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What A Stronger Inr Means For Indian Property Investors? Blog


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Those foreign institutions that have bought Indian properties 5/6 years ago have taken a hit – this is illustrated by the INR that used to trade at about 45 in 2011 and all and all has traded much weaker since then. Aside from a massive sell off in 2013 that brought the INR to nearly 69, then appreciated back to 6o in early 2014, we have seen a general decline up until now…. where in 2017, the time of writing this article, the INR has appreciated a significant amount where it has traded below 65. It’s hard to say where the INR will trade as currency rates are relative to other currencies (there is basically no inherit value of a rupee or dollar or yen etc.) and generally speaking the main driver of the INR is not India itself, but the US Dollar. With that said, more political uncertainty and in turn more foreign interest in Indian assets, debt, stocks and even Indian properties has led to this US dollar appreciation. The US dollar is the number one factor in terming where the INR trades – so for Indian property investors, watch it closely. With Trump in the White House, there is ongoing uncertainty regarding the US Dollar and with his push for manufacturing to come back to the United States would require a weaker US Dollar and with a weaker US Dollar would invariably mean a stronger INR. Now India wants to do the same thing with Modi’s push for Make in India — however even though the RBI has a record amount of reserves they are simply a drop in the bucket compared to whatever happens to the US dollar. Some are arguing that the RBI will intervene here at 65 levels, but given there is so much unpredictability in the United States these days, we think it’s more likely the RBI gets involved in an aggressive manner closer to 60. If the INR gets to 60, that would mean foreign Indian property investors would be paying over 10% more than before this appreciation. If there is such a big appreciation in the INR that could dampen Indian property investors demand in all Indian properties, let alone commercial properties in Mumbai. It’s difficult to forecast if 1) the INR will depreciate this much (to be fair very few think the INR will strengthen below 60) 2) how much of an impact a 10% move would have on having Indian property buyers from overseas in holding off their next property in Mumbai purchase — it certainly won’t help. When looking at commercial properties in Mumbai for sale, the INR’s appreciation is one factor we would have you take a look at as institutional foreign investors in Indian properties tend to prefer massive purchases which would lend itself to buying commercial buildings in Mumbai and other commercial property for sale in Mumbai and the other major cities. In short, don’t think changes in the INR won’t impact you as a local Indian property investors especially in commercial buildings and commercial properties for sale — an appreciating INR will anywhere from marginally to substantially reduce the appetite of foreign Indian property investors in specifically commercial properties in Mumbai.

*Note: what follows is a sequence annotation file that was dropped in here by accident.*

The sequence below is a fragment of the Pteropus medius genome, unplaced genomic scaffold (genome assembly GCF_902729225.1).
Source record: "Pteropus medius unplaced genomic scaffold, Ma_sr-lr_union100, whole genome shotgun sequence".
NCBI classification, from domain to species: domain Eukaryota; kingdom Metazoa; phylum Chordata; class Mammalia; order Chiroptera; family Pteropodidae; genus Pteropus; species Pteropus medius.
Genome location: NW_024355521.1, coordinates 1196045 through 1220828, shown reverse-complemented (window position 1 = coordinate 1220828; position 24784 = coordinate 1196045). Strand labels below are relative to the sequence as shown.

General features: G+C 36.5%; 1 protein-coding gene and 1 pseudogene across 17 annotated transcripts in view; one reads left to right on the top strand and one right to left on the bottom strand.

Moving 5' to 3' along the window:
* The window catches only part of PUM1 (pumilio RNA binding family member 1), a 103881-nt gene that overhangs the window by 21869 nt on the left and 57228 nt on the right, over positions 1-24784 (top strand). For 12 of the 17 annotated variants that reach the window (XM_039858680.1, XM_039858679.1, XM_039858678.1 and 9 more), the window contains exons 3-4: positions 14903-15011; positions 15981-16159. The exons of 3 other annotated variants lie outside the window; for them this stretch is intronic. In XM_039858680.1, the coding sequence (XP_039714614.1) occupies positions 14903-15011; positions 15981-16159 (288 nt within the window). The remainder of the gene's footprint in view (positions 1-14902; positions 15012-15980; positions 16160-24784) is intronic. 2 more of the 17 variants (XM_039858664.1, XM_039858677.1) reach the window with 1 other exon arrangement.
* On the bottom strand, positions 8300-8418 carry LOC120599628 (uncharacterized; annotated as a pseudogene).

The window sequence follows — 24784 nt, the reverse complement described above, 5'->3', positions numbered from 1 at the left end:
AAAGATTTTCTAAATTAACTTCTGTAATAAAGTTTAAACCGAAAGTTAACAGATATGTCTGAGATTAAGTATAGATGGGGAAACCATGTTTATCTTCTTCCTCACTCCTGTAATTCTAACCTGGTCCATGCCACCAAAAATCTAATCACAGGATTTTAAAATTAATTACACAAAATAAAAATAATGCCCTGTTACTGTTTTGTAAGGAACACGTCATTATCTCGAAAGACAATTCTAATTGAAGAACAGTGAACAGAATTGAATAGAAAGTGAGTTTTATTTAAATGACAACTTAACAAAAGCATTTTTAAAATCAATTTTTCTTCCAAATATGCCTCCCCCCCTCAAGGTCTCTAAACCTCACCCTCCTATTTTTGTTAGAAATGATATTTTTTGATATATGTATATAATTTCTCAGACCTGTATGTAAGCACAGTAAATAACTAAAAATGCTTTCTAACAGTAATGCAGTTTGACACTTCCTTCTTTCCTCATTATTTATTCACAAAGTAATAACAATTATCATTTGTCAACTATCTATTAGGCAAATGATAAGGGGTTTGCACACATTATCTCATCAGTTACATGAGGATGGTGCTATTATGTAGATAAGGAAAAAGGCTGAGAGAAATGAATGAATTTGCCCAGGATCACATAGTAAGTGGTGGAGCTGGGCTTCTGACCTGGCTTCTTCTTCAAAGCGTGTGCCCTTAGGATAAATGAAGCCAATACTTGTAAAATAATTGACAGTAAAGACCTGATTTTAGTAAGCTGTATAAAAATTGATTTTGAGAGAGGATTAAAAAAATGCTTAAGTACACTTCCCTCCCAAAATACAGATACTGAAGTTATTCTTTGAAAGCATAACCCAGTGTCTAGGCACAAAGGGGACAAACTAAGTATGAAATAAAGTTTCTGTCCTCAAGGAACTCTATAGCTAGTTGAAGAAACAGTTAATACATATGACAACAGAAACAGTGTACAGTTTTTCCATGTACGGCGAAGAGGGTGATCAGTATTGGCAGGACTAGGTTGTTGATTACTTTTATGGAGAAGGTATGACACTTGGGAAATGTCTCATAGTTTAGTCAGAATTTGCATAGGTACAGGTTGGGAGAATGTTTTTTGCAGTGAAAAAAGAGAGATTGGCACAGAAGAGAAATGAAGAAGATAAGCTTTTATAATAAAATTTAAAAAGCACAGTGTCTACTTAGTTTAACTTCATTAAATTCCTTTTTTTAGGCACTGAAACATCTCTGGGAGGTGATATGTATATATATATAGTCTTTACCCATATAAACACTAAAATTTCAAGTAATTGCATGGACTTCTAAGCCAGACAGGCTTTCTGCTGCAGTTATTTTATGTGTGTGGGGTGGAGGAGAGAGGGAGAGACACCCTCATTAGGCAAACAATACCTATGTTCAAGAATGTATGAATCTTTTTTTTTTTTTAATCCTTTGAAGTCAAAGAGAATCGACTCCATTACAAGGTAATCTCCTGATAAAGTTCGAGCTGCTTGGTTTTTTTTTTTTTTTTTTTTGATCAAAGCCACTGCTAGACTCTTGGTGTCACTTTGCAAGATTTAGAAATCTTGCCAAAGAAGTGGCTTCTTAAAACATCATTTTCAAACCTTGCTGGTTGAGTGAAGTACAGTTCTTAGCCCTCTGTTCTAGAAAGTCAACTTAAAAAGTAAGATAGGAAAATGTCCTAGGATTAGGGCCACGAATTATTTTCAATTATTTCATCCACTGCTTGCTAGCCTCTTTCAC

Which Areas Does Jagaha.com Cover?
2018-06-19 07:03
Jagaha covers all of Mumbai from south Mumbai to just beyond Powai and covers Thane further north as well as Navi Mumbai to the east. The day will certainly come where we will expand our fir… Read More

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